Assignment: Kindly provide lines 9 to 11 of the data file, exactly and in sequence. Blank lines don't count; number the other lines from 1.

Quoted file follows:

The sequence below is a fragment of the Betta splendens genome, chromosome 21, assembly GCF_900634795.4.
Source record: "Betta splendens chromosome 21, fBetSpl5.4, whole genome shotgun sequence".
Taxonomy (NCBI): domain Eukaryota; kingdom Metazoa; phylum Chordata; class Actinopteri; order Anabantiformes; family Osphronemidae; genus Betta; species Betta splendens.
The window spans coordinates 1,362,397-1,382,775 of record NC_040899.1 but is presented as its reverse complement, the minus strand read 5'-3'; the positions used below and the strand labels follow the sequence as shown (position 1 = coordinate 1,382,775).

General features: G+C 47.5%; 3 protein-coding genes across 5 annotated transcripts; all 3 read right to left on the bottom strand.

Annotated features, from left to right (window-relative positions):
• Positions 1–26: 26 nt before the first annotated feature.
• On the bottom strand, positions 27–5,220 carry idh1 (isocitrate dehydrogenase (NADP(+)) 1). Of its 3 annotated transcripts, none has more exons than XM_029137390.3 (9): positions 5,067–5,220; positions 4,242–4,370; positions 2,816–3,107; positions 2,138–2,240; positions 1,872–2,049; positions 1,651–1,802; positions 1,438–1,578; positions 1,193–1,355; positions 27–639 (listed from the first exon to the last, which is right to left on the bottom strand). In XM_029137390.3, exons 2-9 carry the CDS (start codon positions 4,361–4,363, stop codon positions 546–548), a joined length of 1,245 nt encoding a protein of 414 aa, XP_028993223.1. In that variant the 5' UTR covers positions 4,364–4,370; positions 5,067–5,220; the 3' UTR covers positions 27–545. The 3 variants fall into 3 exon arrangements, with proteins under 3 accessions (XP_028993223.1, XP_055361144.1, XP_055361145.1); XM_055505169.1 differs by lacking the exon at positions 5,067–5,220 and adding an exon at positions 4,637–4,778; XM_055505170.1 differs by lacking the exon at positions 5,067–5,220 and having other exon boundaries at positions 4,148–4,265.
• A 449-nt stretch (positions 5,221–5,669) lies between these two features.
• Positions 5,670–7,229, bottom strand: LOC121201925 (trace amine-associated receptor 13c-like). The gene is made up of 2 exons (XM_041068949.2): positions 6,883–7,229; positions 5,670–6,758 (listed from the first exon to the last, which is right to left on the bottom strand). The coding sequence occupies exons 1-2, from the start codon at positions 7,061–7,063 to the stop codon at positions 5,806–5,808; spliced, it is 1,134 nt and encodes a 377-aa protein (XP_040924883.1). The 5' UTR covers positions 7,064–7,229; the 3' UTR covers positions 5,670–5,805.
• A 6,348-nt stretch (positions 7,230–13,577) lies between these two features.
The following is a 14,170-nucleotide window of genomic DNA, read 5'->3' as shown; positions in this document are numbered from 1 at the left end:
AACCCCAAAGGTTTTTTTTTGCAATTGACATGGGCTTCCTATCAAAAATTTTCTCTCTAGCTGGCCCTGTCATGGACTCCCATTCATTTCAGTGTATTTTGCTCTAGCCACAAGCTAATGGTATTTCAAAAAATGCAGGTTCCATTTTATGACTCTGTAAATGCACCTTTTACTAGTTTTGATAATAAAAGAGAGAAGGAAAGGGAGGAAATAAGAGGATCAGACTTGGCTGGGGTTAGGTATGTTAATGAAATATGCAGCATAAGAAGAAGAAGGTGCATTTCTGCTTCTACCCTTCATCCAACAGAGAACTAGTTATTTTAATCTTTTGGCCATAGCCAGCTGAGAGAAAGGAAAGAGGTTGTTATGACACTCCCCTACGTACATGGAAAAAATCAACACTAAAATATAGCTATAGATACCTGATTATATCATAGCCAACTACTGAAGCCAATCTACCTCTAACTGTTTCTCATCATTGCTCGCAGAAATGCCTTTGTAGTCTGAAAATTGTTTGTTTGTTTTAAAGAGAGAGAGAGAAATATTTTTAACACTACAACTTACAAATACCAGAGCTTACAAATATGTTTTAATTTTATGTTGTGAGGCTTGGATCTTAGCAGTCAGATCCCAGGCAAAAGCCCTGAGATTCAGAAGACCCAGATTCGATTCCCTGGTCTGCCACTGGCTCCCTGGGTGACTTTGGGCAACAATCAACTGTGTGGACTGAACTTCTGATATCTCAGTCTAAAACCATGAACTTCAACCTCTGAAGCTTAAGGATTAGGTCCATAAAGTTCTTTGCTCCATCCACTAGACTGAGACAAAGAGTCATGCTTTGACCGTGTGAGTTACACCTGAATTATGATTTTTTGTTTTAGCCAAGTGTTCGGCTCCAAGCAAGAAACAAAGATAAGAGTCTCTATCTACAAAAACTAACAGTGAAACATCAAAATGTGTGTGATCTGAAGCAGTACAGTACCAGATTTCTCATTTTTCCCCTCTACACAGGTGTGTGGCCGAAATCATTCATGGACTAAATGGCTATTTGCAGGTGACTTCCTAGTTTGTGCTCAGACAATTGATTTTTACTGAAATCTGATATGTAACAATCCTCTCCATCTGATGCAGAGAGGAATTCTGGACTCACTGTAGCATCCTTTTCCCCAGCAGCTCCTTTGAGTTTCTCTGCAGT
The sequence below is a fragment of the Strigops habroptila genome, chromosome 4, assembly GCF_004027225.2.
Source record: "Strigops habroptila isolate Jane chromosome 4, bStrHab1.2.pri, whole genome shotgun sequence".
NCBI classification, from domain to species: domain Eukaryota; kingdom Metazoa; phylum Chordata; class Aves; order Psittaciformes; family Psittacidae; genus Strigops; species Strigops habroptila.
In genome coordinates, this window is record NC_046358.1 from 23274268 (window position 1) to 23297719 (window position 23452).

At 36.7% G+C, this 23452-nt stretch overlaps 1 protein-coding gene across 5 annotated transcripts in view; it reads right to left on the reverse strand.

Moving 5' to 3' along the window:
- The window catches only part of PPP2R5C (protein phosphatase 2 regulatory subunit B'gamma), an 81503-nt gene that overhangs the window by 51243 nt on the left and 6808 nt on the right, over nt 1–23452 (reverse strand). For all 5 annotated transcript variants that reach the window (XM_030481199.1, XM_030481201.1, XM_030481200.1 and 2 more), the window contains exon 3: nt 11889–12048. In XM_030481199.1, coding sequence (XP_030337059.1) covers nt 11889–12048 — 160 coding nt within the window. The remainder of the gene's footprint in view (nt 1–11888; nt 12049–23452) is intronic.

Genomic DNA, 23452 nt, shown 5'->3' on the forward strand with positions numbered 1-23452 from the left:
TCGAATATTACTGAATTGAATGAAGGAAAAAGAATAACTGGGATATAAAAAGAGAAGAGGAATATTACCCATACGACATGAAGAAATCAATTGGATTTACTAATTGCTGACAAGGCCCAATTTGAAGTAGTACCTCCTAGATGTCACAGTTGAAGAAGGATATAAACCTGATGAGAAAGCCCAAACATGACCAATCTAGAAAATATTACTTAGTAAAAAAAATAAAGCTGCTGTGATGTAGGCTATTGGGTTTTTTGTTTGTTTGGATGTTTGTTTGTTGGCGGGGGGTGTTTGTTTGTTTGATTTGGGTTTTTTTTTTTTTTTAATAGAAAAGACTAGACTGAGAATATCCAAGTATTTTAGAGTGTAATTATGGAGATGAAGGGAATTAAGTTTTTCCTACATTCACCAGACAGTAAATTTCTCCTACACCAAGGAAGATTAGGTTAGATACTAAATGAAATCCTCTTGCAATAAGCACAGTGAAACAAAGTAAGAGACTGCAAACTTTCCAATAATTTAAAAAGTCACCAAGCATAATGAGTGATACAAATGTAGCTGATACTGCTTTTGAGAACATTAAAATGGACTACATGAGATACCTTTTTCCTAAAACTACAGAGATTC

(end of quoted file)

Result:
• A 449-nt stretch (positions 5,221–5,669) lies between these two features.
• Positions 5,670–7,229, bottom strand: LOC121201925 (trace amine-associated receptor 13c-like). The gene is made up of 2 exons (XM_041068949.2): positions 6,883–7,229; positions 5,670–6,758 (listed from the first exon to the last, which is right to left on the bottom strand). The coding sequence occupies exons 1-2, from the start codon at positions 7,061–7,063 to the stop codon at positions 5,806–5,808; spliced, it is 1,134 nt and encodes a 377-aa protein (XP_040924883.1). The 5' UTR covers positions 7,064–7,229; the 3' UTR covers positions 5,670–5,805.
• A 6,348-nt stretch (positions 7,230–13,577) lies between these two features.